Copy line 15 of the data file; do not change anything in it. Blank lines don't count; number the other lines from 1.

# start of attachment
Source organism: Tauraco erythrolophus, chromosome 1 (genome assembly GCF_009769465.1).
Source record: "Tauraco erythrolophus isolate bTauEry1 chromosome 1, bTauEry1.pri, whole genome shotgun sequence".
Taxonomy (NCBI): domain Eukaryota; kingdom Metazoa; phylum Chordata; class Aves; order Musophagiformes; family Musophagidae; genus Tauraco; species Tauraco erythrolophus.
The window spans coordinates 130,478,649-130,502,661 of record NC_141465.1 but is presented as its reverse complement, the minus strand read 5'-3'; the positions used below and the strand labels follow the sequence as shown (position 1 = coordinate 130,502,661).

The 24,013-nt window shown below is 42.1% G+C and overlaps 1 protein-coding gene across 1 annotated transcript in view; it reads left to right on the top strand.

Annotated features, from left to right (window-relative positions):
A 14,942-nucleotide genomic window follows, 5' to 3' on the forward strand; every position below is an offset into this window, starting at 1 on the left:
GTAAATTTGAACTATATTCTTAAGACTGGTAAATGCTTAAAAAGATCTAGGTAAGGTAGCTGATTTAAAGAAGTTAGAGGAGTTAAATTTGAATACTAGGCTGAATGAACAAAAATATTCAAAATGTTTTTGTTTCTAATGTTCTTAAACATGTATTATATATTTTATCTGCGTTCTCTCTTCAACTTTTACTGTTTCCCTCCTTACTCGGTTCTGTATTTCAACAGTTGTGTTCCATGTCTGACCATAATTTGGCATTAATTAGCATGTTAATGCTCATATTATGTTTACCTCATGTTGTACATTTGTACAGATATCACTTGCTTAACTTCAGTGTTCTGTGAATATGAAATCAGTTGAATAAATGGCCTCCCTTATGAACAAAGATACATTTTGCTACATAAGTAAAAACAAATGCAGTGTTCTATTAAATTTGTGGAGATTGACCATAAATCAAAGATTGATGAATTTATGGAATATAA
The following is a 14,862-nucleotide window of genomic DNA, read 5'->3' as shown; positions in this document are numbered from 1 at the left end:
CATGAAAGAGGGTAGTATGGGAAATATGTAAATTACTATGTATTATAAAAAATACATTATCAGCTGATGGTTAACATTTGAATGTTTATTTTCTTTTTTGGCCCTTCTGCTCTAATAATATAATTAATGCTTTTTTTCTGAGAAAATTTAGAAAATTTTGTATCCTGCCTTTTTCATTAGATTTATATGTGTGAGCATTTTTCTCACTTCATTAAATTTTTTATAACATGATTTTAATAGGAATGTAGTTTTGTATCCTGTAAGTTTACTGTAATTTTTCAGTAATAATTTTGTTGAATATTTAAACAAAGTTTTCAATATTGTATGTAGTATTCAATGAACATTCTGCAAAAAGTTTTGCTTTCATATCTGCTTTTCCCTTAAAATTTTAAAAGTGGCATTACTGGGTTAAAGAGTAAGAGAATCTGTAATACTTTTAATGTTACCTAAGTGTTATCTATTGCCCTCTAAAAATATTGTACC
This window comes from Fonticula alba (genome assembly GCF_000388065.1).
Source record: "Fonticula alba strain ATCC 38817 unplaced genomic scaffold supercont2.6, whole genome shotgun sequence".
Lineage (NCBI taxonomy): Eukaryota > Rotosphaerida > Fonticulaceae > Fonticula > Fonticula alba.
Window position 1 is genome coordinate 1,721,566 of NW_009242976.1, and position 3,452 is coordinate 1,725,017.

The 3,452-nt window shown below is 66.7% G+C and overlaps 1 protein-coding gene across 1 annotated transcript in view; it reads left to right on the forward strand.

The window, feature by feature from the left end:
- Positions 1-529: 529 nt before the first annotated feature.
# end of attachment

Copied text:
The 3,452-nt window shown below is 66.7% G+C and overlaps 1 protein-coding gene across 1 annotated transcript in view; it reads left to right on the forward strand.